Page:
David Vallner wrote:
> Isaac Gouy wrote:
> > Another mechanism - IDE support.
> >
> > The most basic Smalltalk code exploration builds on tools for browsing
> > implementors/senders of methods. We'd browse all implementors of "parse
> > data, machine" to see if we were dealing with a massively polymorphic
> > method, and then we'd browse all senders of "parse data, machine" and
> > keep tracing back to see what sort of things "data.index 0" was being
> > initialized with.
> >
>
> Type information being part of the method signatures usually helps
> narrow this down. I sort of get where HorkingLongAndObnoxiousName is
> coming from - "parse" is a very generic method name and might be found
> around the system with even the same arity for wildly varying purposes.
> Without as much as receiver type information, the code search could show
> a lot of unrelated results.
>
> Hopefully, you could further narrow them down by making assumptions
> based on identifier names, but that's a) error-prone, and b) better not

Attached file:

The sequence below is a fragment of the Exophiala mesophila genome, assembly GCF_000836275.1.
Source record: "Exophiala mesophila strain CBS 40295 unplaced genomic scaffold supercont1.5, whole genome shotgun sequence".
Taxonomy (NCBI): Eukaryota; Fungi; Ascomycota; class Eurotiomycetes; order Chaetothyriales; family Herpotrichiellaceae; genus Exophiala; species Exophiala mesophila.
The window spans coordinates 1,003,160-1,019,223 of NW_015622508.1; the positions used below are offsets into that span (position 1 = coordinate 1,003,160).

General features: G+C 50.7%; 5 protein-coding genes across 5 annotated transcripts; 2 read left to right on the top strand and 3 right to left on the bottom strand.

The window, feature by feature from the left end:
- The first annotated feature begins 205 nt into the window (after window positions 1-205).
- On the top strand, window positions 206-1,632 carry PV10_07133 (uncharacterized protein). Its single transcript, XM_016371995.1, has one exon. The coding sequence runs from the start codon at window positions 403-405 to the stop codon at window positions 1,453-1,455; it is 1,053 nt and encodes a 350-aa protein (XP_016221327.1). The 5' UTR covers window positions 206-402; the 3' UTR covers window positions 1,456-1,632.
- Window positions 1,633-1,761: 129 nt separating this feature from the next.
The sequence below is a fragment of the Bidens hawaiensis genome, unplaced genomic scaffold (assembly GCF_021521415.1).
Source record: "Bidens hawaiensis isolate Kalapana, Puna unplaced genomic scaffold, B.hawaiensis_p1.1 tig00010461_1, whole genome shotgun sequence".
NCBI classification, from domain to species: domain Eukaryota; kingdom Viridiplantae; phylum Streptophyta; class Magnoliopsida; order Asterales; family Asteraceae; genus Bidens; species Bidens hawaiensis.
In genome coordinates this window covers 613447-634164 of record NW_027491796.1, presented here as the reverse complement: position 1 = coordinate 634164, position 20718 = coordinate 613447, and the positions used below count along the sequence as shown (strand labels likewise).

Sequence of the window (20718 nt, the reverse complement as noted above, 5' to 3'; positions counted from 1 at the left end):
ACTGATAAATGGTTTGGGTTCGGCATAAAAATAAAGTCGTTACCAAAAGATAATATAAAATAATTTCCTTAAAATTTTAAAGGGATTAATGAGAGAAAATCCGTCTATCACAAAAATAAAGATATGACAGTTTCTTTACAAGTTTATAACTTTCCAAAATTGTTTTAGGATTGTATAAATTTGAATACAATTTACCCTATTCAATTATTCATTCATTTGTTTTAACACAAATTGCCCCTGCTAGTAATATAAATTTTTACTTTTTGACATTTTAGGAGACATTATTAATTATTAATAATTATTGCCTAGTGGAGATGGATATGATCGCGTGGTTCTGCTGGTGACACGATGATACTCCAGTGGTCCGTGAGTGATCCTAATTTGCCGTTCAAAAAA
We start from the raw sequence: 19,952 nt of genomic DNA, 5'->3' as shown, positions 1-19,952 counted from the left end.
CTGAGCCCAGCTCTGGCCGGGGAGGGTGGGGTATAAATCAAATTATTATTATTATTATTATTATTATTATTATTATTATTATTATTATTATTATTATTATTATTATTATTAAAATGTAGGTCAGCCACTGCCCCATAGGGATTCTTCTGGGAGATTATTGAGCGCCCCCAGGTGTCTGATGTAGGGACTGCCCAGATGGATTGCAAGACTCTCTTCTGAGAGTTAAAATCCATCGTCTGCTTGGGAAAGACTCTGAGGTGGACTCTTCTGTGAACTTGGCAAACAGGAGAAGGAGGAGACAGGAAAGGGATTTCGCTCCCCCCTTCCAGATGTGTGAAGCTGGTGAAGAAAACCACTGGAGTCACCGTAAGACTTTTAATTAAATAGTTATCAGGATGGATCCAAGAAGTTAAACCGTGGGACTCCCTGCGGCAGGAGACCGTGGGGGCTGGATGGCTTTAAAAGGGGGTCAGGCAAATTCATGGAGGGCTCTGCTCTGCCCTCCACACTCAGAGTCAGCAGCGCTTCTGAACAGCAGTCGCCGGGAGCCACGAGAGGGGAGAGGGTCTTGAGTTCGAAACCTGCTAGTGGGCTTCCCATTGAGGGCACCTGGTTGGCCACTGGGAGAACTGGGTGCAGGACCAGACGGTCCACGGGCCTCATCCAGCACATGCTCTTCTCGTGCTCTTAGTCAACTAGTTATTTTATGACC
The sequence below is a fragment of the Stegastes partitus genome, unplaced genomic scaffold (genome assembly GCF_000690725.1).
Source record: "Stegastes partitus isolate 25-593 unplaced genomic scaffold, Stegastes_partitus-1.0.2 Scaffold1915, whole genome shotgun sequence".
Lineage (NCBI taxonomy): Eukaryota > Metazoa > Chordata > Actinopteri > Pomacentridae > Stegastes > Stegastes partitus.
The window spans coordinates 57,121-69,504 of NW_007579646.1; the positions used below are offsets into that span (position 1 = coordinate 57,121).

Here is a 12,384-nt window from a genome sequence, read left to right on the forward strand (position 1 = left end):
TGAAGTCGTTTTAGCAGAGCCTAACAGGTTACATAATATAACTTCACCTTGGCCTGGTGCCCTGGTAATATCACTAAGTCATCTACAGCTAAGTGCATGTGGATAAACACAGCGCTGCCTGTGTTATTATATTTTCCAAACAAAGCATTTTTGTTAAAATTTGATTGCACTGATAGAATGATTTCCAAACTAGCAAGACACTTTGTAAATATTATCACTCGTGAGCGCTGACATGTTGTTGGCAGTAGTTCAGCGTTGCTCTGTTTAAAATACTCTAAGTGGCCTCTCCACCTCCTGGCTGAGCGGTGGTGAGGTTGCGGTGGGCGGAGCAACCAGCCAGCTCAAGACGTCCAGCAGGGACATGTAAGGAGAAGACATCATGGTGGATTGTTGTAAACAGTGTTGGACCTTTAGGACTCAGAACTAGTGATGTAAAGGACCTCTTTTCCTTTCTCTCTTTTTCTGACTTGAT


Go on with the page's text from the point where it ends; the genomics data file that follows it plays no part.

> to have to do by hand.
>
> Making sophisticated tool support is much easier if the tools have much
> more information at their disposal, and statically typed code does
> provide more / easier machine-analysable information.

Of course the point in mentioning the most basic Smalltalk IDE
functionality was that
- it doesn't actually require type signatures (hello Ruby)
- although basic it's surely a step up from not being able to easily
browse project-wide (or hierarchy local) implementors/sendors

I imagine the main practical difficulty is that people use many
different text editors rather than an IDE.

> Dynamic typing is inherently more prone to being hard to maintain. The
> problems can be very well mitigated using proper conventions, and common
> sense.
>
> But that's not always the case, and when you get thrown on a project as
> a maintainer or to contribute feature XY into revision Z of a codebase
> that had random people without a code style guide leading them working
> on it for two years, you get very, very happy that you have Ctrl-Shift-G
> in Eclipse on your side. In a rainy day scenario, the systems aren't
> quite equivalent.
> 
> David Vallner